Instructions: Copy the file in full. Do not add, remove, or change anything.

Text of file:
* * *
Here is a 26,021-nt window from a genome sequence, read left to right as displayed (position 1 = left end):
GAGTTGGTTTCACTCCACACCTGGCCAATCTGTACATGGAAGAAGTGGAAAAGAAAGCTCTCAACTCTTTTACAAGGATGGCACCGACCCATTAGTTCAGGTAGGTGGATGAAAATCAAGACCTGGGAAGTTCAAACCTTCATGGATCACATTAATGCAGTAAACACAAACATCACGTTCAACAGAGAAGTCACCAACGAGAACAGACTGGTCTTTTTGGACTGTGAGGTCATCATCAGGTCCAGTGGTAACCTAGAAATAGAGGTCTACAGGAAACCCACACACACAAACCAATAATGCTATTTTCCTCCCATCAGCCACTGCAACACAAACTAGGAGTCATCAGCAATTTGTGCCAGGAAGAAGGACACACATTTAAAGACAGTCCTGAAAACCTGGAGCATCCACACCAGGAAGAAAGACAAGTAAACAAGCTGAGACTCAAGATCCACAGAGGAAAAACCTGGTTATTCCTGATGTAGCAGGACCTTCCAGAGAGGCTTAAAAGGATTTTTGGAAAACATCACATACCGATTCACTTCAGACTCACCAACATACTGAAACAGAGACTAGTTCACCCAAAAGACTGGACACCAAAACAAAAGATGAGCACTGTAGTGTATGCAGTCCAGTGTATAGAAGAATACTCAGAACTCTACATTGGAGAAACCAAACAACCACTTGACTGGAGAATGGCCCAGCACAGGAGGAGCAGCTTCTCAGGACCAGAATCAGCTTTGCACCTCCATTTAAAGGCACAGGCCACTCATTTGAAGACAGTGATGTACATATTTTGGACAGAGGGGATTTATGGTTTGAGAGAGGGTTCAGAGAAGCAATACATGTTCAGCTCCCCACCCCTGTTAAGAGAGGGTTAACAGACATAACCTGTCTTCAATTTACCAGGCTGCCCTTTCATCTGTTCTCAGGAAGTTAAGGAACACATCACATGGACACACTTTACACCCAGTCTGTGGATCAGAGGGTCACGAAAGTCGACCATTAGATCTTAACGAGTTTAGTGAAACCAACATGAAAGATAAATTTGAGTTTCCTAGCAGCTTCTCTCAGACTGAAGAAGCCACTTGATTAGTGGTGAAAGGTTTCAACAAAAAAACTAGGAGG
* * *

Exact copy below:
Here is a 26,021-nt window from a genome sequence, read left to right as displayed (position 1 = left end):
GAGTTGGTTTCACTCCACACCTGGCCAATCTGTACATGGAAGAAGTGGAAAAGAAAGCTCTCAACTCTTTTACAAGGATGGCACCGACCCATTAGTTCAGGTAGGTGGATGAAAATCAAGACCTGGGAAGTTCAAACCTTCATGGATCACATTAATGCAGTAAACACAAACATCACGTTCAACAGAGAAGTCACCAACGAGAACAGACTGGTCTTTTTGGACTGTGAGGTCATCATCAGGTCCAGTGGTAACCTAGAAATAGAGGTCTACAGGAAACCCACACACACAAACCAATAATGCTATTTTCCTCCCATCAGCCACTGCAACACAAACTAGGAGTCATCAGCAATTTGTGCCAGGAAGAAGGACACACATTTAAAGACAGTCCTGAAAACCTGGAGCATCCACACCAGGAAGAAAGACAAGTAAACAAGCTGAGACTCAAGATCCACAGAGGAAAAACCTGGTTATTCCTGATGTAGCAGGACCTTCCAGAGAGGCTTAAAAGGATTTTTGGAAAACATCACATACCGATTCACTTCAGACTCACCAACATACTGAAACAGAGACTAGTTCACCCAAAAGACTGGACACCAAAACAAAAGATGAGCACTGTAGTGTATGCAGTCCAGTGTATAGAAGAATACTCAGAACTCTACATTGGAGAAACCAAACAACCACTTGACTGGAGAATGGCCCAGCACAGGAGGAGCAGCTTCTCAGGACCAGAATCAGCTTTGCACCTCCATTTAAAGGCACAGGCCACTCATTTGAAGACAGTGATGTACATATTTTGGACAGAGGGGATTTATGGTTTGAGAGAGGGTTCAGAGAAGCAATACATGTTCAGCTCCCCACCCCTGTTAAGAGAGGGTTAACAGACATAACCTGTCTTCAATTTACCAGGCTGCCCTTTCATCTGTTCTCAGGAAGTTAAGGAACACATCACATGGACACACTTTACACCCAGTCTGTGGATCAGAGGGTCACGAAAGTCGACCATTAGATCTTAACGAGTTTAGTGAAACCAACATGAAAGATAAATTTGAGTTTCCTAGCAGCTTCTCTCAGACTGAAGAAGCCACTTGATTAGTGGTGAAAGGTTTCAACAAAAAAACTAGGAGG